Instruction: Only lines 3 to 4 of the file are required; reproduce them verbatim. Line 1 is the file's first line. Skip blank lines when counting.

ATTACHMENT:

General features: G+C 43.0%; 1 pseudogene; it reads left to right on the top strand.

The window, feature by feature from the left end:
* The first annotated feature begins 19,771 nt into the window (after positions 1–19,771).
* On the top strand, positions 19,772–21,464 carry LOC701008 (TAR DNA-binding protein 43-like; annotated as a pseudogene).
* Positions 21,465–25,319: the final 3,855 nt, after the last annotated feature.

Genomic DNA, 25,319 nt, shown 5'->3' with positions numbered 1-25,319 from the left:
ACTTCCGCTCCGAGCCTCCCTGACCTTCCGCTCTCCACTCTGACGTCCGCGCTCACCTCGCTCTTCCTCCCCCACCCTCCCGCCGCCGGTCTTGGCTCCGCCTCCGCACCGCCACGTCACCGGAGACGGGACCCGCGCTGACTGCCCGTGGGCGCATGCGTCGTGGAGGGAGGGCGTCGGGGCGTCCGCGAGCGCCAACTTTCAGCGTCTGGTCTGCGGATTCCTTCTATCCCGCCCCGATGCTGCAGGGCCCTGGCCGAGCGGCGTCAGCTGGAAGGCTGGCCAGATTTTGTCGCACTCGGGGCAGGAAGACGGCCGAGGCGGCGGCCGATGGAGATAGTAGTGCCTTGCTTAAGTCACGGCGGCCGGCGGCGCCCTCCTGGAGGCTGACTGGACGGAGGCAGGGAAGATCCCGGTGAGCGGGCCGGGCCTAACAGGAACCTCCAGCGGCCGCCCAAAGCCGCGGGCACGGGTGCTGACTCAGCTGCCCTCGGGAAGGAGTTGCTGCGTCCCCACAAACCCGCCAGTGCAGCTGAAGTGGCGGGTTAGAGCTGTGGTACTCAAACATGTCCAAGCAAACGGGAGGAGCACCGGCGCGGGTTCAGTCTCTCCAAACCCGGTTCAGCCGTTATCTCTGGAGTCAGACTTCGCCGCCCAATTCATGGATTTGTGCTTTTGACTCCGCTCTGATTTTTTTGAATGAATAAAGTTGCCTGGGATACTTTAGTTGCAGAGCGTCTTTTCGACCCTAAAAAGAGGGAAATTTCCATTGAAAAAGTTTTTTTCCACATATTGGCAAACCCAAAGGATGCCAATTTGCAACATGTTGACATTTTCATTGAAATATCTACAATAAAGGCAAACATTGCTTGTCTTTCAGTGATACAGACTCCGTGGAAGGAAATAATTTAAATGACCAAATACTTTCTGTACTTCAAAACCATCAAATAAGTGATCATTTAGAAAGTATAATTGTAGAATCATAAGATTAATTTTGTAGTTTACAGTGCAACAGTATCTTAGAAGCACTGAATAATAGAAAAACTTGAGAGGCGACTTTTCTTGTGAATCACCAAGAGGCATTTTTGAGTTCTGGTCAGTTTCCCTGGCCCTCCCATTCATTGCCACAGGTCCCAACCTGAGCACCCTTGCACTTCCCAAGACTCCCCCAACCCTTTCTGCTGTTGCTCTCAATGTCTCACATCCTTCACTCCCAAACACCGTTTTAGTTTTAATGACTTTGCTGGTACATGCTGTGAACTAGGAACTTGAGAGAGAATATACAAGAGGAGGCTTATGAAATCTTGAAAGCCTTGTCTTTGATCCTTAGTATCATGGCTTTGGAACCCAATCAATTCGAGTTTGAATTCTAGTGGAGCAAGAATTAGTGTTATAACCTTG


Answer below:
* The first annotated feature begins 19,771 nt into the window (after positions 1–19,771).
* On the top strand, positions 19,772–21,464 carry LOC701008 (TAR DNA-binding protein 43-like; annotated as a pseudogene).